There are so many moments in The Human Condition that are horrific and/or depressing making it a hard pill to shallow. But that does not mean that the filmmakers show glimmers of hope throughout. One such instance comes in Road to Eternity where the commanders grant Michiko one night with Kaji again. They give the couple a storeroom for them to share the night. Kobayashi and Miyajima shoot one, long continuous take of them together, always keeping them frame, dropping or tilting the camera if needs are. This gives the scene a lovely moment of tenderness between both Nakadai and Aratama among objects associated with war – sandbags, grenades and rifles entrap them in an isolated room, making the inevitable presence of war linger on in the background. Perhaps it suggests that Kaji and Michiko are not going to see each ever again? That this will be their last dance.
The second half of Road to Eternity focuses on a large-scale battle between the Japanese and the Soviet Army. Tanks arise over the horizon in a picturesque quality, but the rest of the battle is not so glamorous, to say the least. As the battle rages on, Kobayashi gives camera work nothing but ground level. Nakadai and his fellows are in ditches throughout suggesting the new levels that they have sunken too.
The last part, A Soldier’s Prayer, follows Kaji and the fellow survivors of the battle traversing the Manchurian countryside. Kaji’s only wish at this stage is finding Michiko and putting the horrors of his past behind him. Along with their journey, they stumble upon a group of civilian refugees who wants to evade the war zone, as well as elude capture by the Red Army. Eventually, they all find this small Manchurian encampment. However, once they decide to stay there – this proves itself as a big misstep, as the Red Army often visit this encampment detain the rest of the Japanese soldiers in a prisoner of war camp.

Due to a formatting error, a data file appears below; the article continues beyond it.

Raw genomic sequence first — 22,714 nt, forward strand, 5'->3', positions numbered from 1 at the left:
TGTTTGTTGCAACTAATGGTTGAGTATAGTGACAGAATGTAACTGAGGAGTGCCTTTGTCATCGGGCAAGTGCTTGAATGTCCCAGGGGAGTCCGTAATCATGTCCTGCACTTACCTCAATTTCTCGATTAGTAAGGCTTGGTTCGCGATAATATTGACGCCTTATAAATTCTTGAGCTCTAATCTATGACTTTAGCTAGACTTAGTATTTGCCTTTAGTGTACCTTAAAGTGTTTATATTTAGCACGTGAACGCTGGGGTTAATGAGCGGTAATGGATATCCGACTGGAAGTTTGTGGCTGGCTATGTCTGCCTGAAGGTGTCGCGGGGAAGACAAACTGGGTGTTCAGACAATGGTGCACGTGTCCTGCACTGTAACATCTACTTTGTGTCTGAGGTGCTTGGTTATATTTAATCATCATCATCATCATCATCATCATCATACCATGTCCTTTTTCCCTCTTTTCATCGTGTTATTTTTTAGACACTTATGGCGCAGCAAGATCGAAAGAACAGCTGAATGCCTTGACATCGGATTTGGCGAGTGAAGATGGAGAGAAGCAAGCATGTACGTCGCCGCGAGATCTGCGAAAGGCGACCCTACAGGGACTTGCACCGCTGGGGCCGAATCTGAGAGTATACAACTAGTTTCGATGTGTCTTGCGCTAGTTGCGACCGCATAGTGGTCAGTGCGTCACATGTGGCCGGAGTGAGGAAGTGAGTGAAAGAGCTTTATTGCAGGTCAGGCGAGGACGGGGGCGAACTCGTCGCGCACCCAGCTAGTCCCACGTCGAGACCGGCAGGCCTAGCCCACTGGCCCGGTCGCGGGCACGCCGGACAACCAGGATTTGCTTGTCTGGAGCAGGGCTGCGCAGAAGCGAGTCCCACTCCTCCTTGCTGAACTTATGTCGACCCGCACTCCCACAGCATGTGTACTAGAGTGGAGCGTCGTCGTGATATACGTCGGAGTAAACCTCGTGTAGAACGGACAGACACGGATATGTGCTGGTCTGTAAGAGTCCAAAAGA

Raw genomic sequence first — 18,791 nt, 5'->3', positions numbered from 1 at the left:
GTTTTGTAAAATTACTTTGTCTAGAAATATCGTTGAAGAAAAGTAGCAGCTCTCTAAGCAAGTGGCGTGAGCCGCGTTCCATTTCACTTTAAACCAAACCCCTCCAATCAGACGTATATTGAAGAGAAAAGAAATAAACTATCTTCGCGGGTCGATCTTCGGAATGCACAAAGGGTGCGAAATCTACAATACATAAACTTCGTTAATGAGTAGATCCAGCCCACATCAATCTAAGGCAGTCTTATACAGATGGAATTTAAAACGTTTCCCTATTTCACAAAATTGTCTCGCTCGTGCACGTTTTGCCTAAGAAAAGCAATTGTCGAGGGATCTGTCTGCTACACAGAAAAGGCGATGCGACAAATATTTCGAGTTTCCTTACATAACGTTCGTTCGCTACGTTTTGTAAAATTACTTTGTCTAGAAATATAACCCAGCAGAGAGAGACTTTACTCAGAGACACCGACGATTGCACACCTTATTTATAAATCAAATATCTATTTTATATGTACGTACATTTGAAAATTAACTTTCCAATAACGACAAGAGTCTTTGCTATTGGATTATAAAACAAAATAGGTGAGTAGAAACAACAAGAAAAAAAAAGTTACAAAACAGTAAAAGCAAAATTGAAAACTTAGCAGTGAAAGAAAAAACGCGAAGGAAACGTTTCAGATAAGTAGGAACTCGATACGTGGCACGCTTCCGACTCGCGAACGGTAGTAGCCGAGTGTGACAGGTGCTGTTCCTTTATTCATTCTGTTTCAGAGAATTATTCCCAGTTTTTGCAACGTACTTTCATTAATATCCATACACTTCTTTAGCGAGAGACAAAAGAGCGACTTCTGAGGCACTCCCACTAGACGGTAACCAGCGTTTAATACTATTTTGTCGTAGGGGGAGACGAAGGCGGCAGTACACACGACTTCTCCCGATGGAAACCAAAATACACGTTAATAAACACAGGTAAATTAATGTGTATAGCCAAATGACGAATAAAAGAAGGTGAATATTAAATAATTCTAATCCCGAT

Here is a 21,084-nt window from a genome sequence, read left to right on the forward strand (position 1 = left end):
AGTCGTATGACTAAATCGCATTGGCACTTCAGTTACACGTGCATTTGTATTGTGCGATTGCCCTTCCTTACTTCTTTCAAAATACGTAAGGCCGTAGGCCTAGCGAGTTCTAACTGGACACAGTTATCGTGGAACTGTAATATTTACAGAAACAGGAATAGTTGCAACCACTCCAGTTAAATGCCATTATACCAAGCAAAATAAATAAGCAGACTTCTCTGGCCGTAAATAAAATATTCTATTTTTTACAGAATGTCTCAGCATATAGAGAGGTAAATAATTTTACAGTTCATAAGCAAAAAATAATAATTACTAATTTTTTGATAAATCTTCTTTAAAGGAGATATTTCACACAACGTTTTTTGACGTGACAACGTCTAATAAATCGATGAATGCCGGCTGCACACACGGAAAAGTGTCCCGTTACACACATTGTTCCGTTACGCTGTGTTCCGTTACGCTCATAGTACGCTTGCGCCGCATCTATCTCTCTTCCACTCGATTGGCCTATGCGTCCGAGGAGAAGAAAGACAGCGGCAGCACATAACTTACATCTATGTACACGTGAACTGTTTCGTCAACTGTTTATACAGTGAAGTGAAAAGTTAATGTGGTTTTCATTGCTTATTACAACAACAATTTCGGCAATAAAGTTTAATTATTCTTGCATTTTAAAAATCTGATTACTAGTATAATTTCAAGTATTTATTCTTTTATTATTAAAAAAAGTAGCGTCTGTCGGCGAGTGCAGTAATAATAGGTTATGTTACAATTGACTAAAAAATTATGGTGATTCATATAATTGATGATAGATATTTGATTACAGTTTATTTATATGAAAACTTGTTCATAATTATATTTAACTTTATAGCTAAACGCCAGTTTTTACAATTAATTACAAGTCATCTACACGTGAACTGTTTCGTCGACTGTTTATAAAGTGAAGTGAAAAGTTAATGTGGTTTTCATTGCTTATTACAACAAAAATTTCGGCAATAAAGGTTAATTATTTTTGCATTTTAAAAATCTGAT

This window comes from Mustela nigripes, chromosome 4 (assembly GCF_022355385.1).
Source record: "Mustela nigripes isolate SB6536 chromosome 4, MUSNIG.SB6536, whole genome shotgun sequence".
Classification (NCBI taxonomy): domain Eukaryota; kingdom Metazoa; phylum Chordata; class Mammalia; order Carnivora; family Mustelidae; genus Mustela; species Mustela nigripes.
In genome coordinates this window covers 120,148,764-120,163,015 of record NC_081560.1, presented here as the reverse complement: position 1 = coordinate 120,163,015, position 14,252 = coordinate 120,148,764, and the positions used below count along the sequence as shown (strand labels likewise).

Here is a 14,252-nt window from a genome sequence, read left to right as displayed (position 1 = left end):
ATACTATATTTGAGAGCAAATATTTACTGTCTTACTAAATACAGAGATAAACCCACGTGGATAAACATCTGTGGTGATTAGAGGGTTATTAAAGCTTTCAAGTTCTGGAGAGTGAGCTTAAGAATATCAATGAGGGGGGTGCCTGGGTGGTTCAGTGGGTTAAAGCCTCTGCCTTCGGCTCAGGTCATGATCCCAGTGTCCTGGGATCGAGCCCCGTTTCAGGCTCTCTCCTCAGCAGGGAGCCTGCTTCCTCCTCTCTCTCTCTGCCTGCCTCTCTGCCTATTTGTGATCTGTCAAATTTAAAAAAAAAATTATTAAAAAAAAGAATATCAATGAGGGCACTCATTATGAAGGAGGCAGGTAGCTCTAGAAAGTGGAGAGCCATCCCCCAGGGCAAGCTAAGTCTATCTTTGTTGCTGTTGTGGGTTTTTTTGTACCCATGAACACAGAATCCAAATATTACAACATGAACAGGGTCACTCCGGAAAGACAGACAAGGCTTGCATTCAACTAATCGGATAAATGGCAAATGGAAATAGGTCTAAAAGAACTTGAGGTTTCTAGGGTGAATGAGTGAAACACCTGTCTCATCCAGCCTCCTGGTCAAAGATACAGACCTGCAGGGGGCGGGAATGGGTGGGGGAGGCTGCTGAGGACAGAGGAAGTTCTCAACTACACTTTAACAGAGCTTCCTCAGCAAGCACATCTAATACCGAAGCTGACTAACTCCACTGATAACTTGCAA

Of the trilogy, this is the part which is the culmination and inevitable cracking of Kaji’s mind. Kobayashi inserts images and sounds associated with hallucinations which suggest that Kaji has been forever changed by the alarming sights that he has witnessed. Michiko’s voice is heard at seemingly random points, the edit shows certain murders from earlier entries again. These images will forever haunt him, and this escalates and builds to a psychological nightmare of a scene where the Red Army puts Kaji on trial. This is one of the finest, tense and stark trial scenes ever put to celluloid for an anti-war film. The place where Kaji thought that prisoners were treated like human beings, the place where no-one is treated like caged animals, is far removed from the truth. Corrupt inmates are given authoritative power over the weak, such as the translator in the trial, who manipulates the language barriers between the Russians and the Japanese. Prisoners are treated in brutal and scathing conditions – almost treat like dirt, which is probably worse than the mining camp’s conditions much earlier on. And the cherry on the very top is one last insult from the Russian commander to Kaji, who labels him as a “fascist samurai”, a final, humiliating yet bitterly ironic blow to Kaji’s rights as a human being.